Consider the role honor played in ancient and even middle age civilizations. Maintaining one’s honor was valued as one of the highest moral goods – even if meant seeking violent retribution on those who tarnished one’s honor.  Or consider the centuries-long Christian reaction to heresy where theological “error” often resulted in being burned at the stake or tortured to death.  The moral thinking on slavery in the West was slow to change.

Western culture’s views on marriage, sexuality, economics, democracy, and other significant issues has developed and changed and will continue to do so. Is this change in moral understanding radical? Rarely so. More often, it occurs along the margins and involves a gradual, organic shift in understanding. 

Recognizing that there is an element of arbitrariness and fluidity in moral ends and methods is not to argue that there isn’t something of a moral consensus. Few people argue in favor of the moral legitimacy of the intentional taking of innocent human life, stealing, lying, and so on. And this consensus is not merely semantic, either. 

Much of the West’s moral consensus is the result of the accumulated influences of Classical culture and the Judeo-Christian tradition. Much of it is also the result of reasoned reflection on human nature and human flourishing. Religious naturalism adopts this reasoned approach to ethics. (Don Cuppit, The Meaning of the West, pp. 9-10)


The overall manner of moral reasoning, discussed above, derives from a tradition of Western ethics called natural law reasoning. Historically, natural law refers to the use of reason to analyze human nature in order to derive norms for behavior in relation to human flourishing, in Greek, Eudaemonia.

Since its revival in the twentieth century, much of virtue ethics has been developed in relation to eudaimonism. Eudaimonism bases virtues in human flourishing, where flourishing is equated with performing one’s distinctive function well. In the case of humans, Aristotle argued that our distinctive function is reasoning, and so the life “worth living” is one which we reason well. (Obviously, human nature emits of more than reason as a distinctive function.)

Most forms of natural law theories at their most basic level are concerned with analyzing right and wrong behavior in relation to human well-being. In this sense, there has typically been an emphasis on analyzing human actions. Many forms of natural law reasoning therefore gravitate toward rule-based thinking. What sorts of actions are wrong and right in an of themselves?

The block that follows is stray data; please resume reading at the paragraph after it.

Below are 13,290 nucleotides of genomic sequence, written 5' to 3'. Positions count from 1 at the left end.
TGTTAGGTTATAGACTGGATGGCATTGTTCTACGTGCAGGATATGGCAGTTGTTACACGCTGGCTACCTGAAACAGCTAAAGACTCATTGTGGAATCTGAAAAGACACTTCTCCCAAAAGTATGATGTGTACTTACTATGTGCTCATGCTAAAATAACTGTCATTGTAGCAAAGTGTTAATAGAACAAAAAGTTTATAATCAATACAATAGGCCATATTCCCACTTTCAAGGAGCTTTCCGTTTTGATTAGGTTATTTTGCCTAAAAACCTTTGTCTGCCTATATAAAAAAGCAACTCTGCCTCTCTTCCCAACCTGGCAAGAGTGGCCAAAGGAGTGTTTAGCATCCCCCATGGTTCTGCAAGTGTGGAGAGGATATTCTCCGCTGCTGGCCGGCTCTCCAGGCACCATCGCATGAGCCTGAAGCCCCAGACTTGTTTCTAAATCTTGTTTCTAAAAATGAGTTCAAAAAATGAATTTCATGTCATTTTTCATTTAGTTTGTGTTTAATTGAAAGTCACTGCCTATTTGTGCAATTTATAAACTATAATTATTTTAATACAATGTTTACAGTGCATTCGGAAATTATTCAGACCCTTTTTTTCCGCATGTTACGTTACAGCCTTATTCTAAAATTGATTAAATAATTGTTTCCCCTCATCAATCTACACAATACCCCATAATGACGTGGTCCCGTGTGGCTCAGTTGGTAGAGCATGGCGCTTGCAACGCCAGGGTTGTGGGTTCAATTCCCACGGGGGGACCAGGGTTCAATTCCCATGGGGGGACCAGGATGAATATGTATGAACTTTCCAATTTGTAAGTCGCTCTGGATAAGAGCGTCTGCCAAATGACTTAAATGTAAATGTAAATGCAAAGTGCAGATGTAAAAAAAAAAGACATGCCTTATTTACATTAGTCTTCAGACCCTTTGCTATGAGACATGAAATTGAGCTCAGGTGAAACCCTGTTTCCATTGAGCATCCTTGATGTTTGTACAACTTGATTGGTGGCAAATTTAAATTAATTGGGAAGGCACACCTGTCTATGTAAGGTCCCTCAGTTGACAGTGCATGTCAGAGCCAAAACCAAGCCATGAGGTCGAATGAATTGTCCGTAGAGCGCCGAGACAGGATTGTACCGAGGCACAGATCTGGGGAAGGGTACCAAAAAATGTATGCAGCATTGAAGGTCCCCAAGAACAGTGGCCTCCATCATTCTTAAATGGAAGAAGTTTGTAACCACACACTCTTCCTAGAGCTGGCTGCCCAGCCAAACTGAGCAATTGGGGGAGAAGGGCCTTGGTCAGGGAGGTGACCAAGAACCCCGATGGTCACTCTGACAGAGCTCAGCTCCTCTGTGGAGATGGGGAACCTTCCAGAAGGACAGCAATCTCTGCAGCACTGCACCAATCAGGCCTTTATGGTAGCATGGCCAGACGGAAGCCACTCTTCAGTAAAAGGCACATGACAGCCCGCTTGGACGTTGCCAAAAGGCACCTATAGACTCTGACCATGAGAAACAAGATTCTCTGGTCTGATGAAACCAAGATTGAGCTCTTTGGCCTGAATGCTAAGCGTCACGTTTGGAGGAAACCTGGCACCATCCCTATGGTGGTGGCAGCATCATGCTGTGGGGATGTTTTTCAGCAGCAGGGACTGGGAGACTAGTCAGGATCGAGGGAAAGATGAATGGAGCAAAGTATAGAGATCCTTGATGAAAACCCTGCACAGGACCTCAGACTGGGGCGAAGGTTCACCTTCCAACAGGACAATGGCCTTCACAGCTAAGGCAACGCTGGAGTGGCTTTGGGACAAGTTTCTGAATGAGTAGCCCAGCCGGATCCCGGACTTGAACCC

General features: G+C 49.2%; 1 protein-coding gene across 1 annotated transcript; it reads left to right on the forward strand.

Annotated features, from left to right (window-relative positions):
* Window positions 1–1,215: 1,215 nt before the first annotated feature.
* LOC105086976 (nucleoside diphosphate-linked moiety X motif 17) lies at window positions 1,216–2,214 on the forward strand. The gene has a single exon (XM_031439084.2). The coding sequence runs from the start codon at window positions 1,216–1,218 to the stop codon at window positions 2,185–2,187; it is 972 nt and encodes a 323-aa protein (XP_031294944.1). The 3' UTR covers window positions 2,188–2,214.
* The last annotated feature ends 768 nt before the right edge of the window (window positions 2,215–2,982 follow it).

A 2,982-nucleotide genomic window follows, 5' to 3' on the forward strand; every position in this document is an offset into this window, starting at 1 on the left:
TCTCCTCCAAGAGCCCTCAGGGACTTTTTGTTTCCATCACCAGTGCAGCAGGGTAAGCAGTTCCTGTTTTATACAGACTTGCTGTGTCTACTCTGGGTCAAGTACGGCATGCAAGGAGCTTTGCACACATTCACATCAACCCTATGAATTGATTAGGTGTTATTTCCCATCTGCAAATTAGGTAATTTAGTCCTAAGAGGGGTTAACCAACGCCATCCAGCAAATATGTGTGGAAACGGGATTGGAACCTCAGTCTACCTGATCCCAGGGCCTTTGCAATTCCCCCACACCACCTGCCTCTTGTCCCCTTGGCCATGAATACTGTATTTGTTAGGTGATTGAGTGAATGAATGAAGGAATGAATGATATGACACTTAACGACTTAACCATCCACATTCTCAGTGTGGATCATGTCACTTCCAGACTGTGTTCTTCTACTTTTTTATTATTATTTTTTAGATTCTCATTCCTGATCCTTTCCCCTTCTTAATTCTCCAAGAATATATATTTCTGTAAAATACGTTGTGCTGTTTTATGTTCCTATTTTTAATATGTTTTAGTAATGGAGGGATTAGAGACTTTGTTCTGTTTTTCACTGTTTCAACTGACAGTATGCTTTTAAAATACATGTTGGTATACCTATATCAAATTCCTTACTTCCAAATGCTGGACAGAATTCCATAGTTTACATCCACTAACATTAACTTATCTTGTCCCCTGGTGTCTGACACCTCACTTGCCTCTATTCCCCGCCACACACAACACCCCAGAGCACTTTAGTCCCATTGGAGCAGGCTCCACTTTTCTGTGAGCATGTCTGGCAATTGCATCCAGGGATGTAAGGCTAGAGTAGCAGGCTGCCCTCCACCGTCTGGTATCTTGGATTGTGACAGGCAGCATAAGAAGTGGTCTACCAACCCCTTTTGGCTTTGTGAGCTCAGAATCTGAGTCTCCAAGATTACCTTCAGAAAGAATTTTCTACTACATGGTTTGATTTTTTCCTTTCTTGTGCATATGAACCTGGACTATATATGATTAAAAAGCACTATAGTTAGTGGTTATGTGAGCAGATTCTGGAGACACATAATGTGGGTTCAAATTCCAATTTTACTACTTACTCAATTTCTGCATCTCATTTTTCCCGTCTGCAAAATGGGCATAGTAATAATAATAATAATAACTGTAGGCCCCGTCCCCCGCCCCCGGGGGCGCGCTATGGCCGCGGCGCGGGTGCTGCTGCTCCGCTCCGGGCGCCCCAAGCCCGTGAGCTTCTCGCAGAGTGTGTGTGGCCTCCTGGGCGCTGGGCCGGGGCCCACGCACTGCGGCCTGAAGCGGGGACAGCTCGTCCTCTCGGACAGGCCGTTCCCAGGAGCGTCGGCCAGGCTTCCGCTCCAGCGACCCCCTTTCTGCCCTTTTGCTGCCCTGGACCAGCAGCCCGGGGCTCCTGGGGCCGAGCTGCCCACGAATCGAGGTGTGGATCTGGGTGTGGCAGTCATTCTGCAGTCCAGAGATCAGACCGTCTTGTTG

Virtue ethics, however, changes the kind of question we ask about ethics. Where deontology and utilitarian forms of consequentialism (most forms of natural law ethics fit in these categories) concern themselves with the right action, virtue ethics is concerned with the good life and what kinds of persons we should be. “What is the right action?” is a significantly different question to ask from “What kind of person should I be?” Where the first type of question deals with specific dilemmas, the second is a question about an entire life. Instead of asking what is the right action here and now, virtue ethics asks what kind of person should one be in order to do the good, most, if not all of the time.

Natural law ethics engages in praxeological analysis of human action in relation to goods/values and their role in human flourishing. Virtue ethics focuses more on character formation and cultivating enduring moral modes of human being and subjectivity.

Yet, in the fullest sense, natural law reasoning and virtue ethics both imply a given philosophical anthropology, or view of the human person, as well as an implied metaphysics of value and the good. In this sense, the two traditions differ primarily in emphasis, yet remain for the most part, complimentary. (Alasdair MacIntyre, After Virtue, p. 133.)

In this sense, my own use of the term natural ethics and my explanation of such blends aspects of virtue ethics with notions of natural law methods. Natural law theories tend to be rule based in connection with a set of recognized objective goods. From a strict natural law basis, the general rule is to always pursue the good, which are naturally desirable in relation to human nature.

It is possible, with some limitations, to speak of the objective goods posited by some natural thinkers with virtues. And rather than adopt a rules based approach to these goods or virtues, allow for the authentic subjectivity and uniqueness of human circumstances to personalize ethics without relativizing it. In the fullest sense, authentic human morality requires such. (See the work of Max Scheler.)